Duncan Fletcher; Behind The ShadesStuart Wark |
Author: Duncan Fletcher with Stephen James
Publisher: Simon & Schuster
Rating: 3.5 stars
I must begin this review with an admission; for whatever reason I cannot stand Duncan Fletcher. I usually try not to make such judgments on people I have never met, and I’m sure Fletcher is a delightful and charming man in private. But his mannerisms and seeming insistence for taking all credit and no responsibility for English cricket in the past decade has always rubbed me up the wrong way. As such, I wasn’t expecting much of this ghosted autobiography that I read on holidays. It had been roundly panned in some English papers for being a non-stop whinge, and this analysis fitted with my preconceived notion of Fletcher’s personality. However, I found that the reality of the book was different to my initial impressions.
Fletcher details his early life growing up on a farm in Zimbabwe. His talent for sport was evident, but Fletcher reveals that he felt less skillful than his five brothers and sisters. It is perhaps this feeling of inadequacy that led to his determination to succeed in the face of more gifted athletes. Fletcher details his early cricketing experiences, leading to his captaincy of the Zimbabwean team in their debut one day international, and also their famous victory over the Australian side in the 1983 World Cup.
Fletcher went into coaching at the end of his playing days, and it was in coaching that he really made his name. He initially guided Western Province in South Africa and also Glamorgan in England to national titles. The co-author of the book, Stephen James, is a former associate from Glamorgan. Fletcher’s success with these two domestic teams led to his appointment in 1999 as the coach of the English national team, a decision that surprised many off-field pundits. Whether it was due largely to his efforts, the culmination of many years work by previous coaches, or just simple luck, Fletcher’s time as England coach saw them achieve some of their best Test results for decades. England’s success reached a zenith with their win in the 2005 Ashes series.
The chapters in which Fletcher describes his time with both Glamorgan and England are very interesting. He details some of the conflicts and problems he experienced with different authority figures, and also with some of the players that he supported. Fletcher expresses some very forthright views on the way England cricket has been and still is run, and the roles that administrators play. There is, not surprisingly, a fair amount of space dedicated to the astonishing 2005 Ashes victory, but also to its unfortunate 2006/07 aftermath in Australia. Fletcher also provides some insight into the coaching side of cricket, and these parts were mostly well thought out.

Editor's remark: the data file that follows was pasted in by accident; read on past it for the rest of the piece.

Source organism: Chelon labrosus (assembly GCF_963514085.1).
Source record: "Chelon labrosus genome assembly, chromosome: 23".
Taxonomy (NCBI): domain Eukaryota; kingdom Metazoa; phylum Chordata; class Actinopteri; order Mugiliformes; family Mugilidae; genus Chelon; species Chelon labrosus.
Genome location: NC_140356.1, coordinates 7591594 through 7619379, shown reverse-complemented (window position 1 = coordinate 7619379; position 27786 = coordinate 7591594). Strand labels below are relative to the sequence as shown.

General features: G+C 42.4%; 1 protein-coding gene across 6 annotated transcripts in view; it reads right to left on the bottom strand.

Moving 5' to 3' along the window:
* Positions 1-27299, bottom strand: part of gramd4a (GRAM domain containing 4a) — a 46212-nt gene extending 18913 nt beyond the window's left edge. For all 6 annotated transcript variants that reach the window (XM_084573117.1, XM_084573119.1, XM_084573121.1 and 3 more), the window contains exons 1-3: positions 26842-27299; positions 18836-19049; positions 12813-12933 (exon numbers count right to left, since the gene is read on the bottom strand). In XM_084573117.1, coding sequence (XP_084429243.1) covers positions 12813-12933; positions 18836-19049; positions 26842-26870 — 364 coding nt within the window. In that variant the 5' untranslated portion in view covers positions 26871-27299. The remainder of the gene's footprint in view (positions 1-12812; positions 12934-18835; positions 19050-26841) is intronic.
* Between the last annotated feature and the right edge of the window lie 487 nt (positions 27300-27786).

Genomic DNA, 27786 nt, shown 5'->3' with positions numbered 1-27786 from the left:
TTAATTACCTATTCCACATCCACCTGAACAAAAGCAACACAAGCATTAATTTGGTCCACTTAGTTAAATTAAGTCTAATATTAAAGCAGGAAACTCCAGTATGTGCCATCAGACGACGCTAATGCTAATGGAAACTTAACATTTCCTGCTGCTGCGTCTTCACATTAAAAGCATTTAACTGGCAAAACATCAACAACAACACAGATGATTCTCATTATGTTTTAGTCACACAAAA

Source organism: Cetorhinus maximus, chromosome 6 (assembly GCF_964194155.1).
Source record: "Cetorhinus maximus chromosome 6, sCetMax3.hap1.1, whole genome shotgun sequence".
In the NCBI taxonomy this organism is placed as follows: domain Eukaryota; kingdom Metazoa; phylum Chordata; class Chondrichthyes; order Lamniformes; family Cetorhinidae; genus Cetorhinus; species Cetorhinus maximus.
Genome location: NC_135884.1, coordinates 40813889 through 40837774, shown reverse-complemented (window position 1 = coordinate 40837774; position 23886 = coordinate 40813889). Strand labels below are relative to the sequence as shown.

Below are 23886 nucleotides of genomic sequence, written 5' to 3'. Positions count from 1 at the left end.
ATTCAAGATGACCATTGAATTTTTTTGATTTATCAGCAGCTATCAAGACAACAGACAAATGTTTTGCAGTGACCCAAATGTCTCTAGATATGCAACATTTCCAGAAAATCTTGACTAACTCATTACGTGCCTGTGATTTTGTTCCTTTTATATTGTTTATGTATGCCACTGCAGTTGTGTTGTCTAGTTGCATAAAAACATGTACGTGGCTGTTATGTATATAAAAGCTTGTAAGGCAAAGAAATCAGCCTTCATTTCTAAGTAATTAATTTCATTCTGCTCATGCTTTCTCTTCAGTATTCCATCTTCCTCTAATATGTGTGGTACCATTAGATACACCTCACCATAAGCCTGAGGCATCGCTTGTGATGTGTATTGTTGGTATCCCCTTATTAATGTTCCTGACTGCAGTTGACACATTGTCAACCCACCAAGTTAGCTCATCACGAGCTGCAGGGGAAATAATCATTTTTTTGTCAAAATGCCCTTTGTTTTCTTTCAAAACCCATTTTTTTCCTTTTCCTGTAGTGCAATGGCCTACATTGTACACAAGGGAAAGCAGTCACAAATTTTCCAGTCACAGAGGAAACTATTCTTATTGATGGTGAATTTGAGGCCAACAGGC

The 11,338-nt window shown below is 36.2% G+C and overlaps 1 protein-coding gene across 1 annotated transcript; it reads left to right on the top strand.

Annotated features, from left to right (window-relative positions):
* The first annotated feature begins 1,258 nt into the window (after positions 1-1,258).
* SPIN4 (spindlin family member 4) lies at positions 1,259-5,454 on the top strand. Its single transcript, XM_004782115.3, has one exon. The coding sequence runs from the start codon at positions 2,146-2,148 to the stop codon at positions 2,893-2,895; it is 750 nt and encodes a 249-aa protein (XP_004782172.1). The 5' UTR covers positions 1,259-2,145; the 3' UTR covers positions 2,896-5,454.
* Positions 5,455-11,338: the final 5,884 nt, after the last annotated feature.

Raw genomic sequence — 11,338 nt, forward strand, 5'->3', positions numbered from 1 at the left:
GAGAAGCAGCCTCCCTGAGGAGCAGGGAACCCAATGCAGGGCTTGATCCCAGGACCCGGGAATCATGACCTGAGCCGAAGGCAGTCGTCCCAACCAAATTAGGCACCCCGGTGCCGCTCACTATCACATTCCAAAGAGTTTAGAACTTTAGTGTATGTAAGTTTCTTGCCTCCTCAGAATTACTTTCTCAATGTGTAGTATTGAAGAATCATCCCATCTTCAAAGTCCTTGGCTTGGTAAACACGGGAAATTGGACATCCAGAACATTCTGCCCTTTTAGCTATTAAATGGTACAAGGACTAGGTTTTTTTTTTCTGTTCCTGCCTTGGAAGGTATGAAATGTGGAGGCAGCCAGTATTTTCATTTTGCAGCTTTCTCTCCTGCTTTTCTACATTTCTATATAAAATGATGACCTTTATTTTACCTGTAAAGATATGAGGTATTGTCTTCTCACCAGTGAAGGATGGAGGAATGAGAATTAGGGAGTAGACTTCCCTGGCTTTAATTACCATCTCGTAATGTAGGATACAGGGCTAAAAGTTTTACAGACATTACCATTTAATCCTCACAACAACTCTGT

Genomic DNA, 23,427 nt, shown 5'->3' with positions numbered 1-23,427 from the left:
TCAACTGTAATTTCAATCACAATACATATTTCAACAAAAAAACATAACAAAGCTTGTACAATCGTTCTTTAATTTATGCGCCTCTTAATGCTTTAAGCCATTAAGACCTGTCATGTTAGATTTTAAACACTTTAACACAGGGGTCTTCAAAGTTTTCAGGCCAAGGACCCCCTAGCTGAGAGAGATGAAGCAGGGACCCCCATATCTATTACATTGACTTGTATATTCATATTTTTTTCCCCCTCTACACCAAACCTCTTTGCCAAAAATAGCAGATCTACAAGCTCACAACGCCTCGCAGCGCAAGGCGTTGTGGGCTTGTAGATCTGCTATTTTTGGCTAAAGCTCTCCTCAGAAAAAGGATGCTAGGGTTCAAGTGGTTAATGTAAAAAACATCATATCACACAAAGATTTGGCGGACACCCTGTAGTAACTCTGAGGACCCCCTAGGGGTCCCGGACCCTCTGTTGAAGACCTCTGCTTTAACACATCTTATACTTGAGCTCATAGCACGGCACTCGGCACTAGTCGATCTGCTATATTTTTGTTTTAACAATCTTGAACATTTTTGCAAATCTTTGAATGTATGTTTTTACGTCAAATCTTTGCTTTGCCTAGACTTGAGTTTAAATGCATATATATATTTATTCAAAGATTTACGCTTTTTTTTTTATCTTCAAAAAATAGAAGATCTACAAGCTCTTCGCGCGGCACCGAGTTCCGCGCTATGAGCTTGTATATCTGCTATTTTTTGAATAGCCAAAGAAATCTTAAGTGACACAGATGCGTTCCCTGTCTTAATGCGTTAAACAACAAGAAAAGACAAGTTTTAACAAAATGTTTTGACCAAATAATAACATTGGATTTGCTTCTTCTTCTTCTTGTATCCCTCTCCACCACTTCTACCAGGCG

Fletcher has presented a tough image to the world, but it would appear that he has been quite affected by what people think and write about him. In some ways, this autobiography has some of the appeal of a trashy Hollywood novel by Jackie Collins. Fletcher doesn’t hold back with his views on certain people, and everyone who may have disrespected him in any way gets the treatment. There is undoubtedly an undercurrent of significant bitterness, which is a pity, but it does make for fascinating reading. The writing is considered and not over-the-top in style, but the intent is clear to all. Fletcher does display an annoying tendency towards the “Shane Warne / Ian Botham syndrome”, in which it appears that everything is always someone else’s fault, and that he is continually either misquoted or misrepresented.
I did not realize this initially, but this book was partially serialized in the British newspaper, The Daily Mail. This fact would quite possibly account for the poor reviews that many competitor papers in the UK gave the book. A lot of the more controversial parts of the book (such as dropping Andrew Flintoff right into it) were evidently first seen in the Daily Mail. Not being a Daily Mail reader, I missed all of that, and as such, I read the book through with no previous exposure. And surprisingly, I liked it a lot. I wasn’t expecting much, but in my view it was one of the best autobiographies released in 2007. The fact that the book covers a person’s entire playing and coaching career, rather than being a premature review of a 23 year old flavour of the month newcomer, allowed it to be sufficiently detailed and remain interesting. Both Fletcher and the co-author James deserve credit for this effort. It is sensational in parts, and certain bits of self-absolution were quite irritating, but overall it is a recommended read.